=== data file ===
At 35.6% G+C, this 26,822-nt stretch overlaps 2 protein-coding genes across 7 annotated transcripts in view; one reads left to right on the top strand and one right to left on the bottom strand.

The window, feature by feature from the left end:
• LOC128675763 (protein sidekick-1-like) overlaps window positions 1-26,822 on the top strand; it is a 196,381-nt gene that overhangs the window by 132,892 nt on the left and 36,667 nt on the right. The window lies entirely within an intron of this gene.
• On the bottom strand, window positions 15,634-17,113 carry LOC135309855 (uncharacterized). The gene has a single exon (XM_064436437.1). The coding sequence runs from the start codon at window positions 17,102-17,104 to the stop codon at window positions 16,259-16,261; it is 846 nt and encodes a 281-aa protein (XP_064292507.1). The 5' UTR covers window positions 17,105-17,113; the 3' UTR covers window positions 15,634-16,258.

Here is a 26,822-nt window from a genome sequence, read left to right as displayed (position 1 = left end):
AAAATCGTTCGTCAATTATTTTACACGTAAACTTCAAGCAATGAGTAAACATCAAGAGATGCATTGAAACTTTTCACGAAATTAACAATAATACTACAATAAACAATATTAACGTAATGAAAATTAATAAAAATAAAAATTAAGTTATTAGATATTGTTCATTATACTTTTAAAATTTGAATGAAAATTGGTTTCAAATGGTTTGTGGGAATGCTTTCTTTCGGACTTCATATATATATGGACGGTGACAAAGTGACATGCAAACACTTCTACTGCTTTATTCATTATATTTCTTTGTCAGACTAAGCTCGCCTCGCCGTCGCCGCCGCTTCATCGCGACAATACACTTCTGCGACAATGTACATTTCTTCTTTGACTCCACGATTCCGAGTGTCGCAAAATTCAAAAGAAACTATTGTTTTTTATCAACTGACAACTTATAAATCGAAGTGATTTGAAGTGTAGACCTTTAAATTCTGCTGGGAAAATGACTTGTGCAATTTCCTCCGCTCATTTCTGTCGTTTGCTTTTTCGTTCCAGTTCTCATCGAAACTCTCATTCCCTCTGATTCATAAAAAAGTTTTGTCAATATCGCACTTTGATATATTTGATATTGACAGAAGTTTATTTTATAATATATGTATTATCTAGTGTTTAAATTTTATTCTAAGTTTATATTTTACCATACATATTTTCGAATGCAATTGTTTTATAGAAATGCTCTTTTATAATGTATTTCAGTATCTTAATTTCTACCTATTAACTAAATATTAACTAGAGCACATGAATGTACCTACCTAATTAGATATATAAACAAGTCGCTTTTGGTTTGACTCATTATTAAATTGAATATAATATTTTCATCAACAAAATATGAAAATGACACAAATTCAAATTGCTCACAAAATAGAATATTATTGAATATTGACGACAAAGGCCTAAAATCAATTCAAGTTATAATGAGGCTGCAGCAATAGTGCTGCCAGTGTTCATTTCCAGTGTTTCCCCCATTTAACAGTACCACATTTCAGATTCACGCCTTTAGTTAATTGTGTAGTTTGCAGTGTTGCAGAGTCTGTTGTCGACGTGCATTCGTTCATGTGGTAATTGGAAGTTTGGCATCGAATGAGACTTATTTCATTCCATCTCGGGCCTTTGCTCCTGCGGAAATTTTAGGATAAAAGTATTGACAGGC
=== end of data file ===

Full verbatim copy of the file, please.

At 35.6% G+C, this 26,822-nt stretch overlaps 2 protein-coding genes across 7 annotated transcripts in view; one reads left to right on the top strand and one right to left on the bottom strand.

The window, feature by feature from the left end:
• LOC128675763 (protein sidekick-1-like) overlaps window positions 1-26,822 on the top strand; it is a 196,381-nt gene that overhangs the window by 132,892 nt on the left and 36,667 nt on the right. The window lies entirely within an intron of this gene.
• On the bottom strand, window positions 15,634-17,113 carry LOC135309855 (uncharacterized). The gene has a single exon (XM_064436437.1). The coding sequence runs from the start codon at window positions 17,102-17,104 to the stop codon at window positions 16,259-16,261; it is 846 nt and encodes a 281-aa protein (XP_064292507.1). The 5' UTR covers window positions 17,105-17,113; the 3' UTR covers window positions 15,634-16,258.

Here is a 26,822-nt window from a genome sequence, read left to right as displayed (position 1 = left end):
AAAATCGTTCGTCAATTATTTTACACGTAAACTTCAAGCAATGAGTAAACATCAAGAGATGCATTGAAACTTTTCACGAAATTAACAATAATACTACAATAAACAATATTAACGTAATGAAAATTAATAAAAATAAAAATTAAGTTATTAGATATTGTTCATTATACTTTTAAAATTTGAATGAAAATTGGTTTCAAATGGTTTGTGGGAATGCTTTCTTTCGGACTTCATATATATATGGACGGTGACAAAGTGACATGCAAACACTTCTACTGCTTTATTCATTATATTTCTTTGTCAGACTAAGCTCGCCTCGCCGTCGCCGCCGCTTCATCGCGACAATACACTTCTGCGACAATGTACATTTCTTCTTTGACTCCACGATTCCGAGTGTCGCAAAATTCAAAAGAAACTATTGTTTTTTATCAACTGACAACTTATAAATCGAAGTGATTTGAAGTGTAGACCTTTAAATTCTGCTGGGAAAATGACTTGTGCAATTTCCTCCGCTCATTTCTGTCGTTTGCTTTTTCGTTCCAGTTCTCATCGAAACTCTCATTCCCTCTGATTCATAAAAAAGTTTTGTCAATATCGCACTTTGATATATTTGATATTGACAGAAGTTTATTTTATAATATATGTATTATCTAGTGTTTAAATTTTATTCTAAGTTTATATTTTACCATACATATTTTCGAATGCAATTGTTTTATAGAAATGCTCTTTTATAATGTATTTCAGTATCTTAATTTCTACCTATTAACTAAATATTAACTAGAGCACATGAATGTACCTACCTAATTAGATATATAAACAAGTCGCTTTTGGTTTGACTCATTATTAAATTGAATATAATATTTTCATCAACAAAATATGAAAATGACACAAATTCAAATTGCTCACAAAATAGAATATTATTGAATATTGACGACAAAGGCCTAAAATCAATTCAAGTTATAATGAGGCTGCAGCAATAGTGCTGCCAGTGTTCATTTCCAGTGTTTCCCCCATTTAACAGTACCACATTTCAGATTCACGCCTTTAGTTAATTGTGTAGTTTGCAGTGTTGCAGAGTCTGTTGTCGACGTGCATTCGTTCATGTGGTAATTGGAAGTTTGGCATCGAATGAGACTTATTTCATTCCATCTCGGGCCTTTGCTCCTGCGGAAATTTTAGGATAAAAGTATTGACAGGC